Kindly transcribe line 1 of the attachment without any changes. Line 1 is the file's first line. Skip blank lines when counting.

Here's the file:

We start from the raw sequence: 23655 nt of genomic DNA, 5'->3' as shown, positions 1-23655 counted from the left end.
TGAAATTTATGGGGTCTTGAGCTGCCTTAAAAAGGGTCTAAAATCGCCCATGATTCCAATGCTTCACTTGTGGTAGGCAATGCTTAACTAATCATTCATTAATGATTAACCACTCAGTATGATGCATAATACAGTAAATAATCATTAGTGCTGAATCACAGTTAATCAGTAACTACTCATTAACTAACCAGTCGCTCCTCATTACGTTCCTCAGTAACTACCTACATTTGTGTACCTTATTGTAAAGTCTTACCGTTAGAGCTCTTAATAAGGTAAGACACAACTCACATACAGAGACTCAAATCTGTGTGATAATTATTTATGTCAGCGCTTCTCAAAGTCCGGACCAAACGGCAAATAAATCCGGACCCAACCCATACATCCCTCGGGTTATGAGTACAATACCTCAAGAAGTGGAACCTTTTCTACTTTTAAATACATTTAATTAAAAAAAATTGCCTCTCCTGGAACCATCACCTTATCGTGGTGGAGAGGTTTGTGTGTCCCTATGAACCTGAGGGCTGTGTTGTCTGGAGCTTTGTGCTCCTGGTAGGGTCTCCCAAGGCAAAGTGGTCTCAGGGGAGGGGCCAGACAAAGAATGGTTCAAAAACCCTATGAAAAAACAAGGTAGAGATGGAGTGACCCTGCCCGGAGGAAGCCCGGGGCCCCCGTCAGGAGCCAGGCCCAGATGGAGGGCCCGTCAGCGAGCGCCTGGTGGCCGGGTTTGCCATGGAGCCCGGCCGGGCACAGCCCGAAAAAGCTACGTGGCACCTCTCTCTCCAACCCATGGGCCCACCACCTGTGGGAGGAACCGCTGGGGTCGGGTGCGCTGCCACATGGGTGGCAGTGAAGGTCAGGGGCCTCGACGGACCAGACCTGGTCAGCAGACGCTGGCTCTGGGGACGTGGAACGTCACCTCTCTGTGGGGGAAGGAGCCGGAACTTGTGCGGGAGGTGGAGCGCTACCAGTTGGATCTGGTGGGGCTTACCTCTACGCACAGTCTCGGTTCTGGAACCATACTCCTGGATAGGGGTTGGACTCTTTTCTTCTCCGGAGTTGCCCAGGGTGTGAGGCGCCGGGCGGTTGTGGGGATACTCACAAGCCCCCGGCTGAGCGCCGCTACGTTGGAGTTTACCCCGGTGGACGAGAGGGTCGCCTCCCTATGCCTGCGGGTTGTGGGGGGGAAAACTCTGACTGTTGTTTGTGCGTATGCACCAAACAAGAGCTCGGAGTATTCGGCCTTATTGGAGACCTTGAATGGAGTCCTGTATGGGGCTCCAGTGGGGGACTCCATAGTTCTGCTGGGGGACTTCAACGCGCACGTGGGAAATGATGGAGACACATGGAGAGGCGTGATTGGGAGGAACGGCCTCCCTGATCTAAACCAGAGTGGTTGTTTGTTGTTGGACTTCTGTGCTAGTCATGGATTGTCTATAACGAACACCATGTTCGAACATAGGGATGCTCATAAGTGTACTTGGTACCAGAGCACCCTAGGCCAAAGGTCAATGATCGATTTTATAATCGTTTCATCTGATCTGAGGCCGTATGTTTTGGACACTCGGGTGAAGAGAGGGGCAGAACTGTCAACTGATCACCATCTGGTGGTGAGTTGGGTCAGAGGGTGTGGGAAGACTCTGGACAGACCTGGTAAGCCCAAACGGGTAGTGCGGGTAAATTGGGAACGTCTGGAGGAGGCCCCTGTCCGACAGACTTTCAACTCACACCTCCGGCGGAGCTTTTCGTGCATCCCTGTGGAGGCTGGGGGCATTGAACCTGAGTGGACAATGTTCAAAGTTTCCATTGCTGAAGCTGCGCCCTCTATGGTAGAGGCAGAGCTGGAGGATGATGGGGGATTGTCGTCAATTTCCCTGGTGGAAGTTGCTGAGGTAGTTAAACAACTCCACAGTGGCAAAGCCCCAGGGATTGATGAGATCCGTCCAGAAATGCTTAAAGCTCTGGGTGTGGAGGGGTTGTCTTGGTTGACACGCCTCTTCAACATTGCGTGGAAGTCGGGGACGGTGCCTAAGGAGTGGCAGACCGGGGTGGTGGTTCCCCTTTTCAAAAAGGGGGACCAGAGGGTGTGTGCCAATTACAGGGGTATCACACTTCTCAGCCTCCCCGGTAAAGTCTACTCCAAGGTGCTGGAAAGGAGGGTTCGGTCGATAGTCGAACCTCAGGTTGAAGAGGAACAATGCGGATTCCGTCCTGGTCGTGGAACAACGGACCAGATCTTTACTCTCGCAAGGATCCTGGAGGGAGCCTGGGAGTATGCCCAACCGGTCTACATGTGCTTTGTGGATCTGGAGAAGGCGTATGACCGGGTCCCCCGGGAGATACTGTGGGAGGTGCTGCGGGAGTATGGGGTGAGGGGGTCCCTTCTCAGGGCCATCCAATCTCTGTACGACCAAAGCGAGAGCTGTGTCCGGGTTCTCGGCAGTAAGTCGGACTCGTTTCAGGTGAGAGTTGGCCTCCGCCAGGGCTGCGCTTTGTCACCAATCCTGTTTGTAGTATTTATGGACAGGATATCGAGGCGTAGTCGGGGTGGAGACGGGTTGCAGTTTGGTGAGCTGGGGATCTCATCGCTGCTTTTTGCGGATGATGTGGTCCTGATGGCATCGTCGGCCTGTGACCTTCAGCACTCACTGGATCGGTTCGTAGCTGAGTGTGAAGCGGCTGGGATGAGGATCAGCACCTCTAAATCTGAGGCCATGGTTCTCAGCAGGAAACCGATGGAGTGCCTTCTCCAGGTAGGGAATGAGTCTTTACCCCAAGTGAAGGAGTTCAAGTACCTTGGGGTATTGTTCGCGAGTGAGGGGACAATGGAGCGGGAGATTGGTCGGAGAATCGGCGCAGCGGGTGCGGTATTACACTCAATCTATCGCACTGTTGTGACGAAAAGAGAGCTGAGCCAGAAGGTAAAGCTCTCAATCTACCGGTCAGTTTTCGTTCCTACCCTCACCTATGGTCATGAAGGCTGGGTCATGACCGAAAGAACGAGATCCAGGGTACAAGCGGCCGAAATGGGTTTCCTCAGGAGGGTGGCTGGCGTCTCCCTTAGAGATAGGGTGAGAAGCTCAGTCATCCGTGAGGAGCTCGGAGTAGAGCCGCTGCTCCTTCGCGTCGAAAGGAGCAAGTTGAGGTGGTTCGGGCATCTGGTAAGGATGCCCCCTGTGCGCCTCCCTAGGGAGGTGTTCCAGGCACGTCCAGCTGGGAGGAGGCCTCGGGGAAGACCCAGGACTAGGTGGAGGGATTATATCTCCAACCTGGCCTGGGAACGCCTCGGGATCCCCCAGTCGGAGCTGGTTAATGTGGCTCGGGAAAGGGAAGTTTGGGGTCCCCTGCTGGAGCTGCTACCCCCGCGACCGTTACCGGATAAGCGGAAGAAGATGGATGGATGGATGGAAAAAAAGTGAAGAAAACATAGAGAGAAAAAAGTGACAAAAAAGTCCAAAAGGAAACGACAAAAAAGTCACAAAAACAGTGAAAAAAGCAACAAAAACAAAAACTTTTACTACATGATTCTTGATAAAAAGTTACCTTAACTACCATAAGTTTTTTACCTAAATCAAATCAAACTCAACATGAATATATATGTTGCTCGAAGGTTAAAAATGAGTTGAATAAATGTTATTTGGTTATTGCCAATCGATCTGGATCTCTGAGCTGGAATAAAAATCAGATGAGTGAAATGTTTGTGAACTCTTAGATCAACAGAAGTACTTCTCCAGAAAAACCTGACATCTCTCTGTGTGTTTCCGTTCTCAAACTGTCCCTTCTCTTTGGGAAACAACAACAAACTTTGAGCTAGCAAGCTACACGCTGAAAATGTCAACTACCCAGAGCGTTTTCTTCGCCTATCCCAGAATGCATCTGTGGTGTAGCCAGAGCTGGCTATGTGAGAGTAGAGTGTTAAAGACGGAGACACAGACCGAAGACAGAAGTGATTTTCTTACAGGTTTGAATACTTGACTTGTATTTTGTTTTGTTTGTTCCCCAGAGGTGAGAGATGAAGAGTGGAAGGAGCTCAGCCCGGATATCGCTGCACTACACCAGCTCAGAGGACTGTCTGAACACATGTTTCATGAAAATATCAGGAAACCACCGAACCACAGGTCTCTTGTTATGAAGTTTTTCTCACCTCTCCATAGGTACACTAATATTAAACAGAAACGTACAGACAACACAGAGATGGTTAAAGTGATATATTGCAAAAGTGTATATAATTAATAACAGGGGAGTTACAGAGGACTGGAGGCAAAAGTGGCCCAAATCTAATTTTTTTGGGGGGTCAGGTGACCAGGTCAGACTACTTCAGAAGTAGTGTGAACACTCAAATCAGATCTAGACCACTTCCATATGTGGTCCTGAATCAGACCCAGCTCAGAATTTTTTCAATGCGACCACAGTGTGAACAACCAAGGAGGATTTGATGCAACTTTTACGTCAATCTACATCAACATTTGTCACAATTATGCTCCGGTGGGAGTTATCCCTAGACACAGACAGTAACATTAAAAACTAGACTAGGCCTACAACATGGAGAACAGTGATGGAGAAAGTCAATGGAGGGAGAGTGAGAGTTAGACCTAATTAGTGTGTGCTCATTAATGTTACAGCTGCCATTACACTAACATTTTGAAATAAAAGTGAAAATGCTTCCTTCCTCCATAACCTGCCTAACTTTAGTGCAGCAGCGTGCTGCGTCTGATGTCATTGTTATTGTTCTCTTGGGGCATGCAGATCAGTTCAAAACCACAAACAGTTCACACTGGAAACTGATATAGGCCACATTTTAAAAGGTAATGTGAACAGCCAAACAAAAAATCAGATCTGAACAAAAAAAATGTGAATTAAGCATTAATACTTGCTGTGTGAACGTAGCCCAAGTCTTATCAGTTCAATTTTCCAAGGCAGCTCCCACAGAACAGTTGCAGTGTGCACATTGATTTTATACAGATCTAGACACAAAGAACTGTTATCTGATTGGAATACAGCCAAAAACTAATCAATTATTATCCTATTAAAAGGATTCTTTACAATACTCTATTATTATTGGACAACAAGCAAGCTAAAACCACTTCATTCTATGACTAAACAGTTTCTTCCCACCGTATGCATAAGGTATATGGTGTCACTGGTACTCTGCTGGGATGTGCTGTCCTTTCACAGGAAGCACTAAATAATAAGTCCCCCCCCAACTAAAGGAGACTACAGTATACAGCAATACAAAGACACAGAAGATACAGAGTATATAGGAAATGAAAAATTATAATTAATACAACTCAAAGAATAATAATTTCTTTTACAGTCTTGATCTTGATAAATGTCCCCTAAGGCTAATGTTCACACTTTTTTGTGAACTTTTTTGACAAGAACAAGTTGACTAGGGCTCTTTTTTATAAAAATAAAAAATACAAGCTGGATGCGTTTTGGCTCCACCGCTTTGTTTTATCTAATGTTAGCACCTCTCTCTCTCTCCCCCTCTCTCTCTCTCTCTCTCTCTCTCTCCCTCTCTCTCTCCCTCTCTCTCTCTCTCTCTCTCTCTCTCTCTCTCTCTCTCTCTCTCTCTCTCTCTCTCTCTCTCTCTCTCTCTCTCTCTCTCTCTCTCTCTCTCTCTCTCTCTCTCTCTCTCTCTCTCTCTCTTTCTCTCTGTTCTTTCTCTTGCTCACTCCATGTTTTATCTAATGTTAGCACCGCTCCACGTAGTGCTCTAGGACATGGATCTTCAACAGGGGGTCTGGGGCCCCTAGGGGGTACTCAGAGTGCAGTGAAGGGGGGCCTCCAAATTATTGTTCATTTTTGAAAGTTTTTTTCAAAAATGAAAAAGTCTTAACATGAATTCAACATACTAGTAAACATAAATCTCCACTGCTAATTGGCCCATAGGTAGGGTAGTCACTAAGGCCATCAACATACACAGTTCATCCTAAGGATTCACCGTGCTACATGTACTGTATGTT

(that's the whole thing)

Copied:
We start from the raw sequence: 23655 nt of genomic DNA, 5'->3' as shown, positions 1-23655 counted from the left end.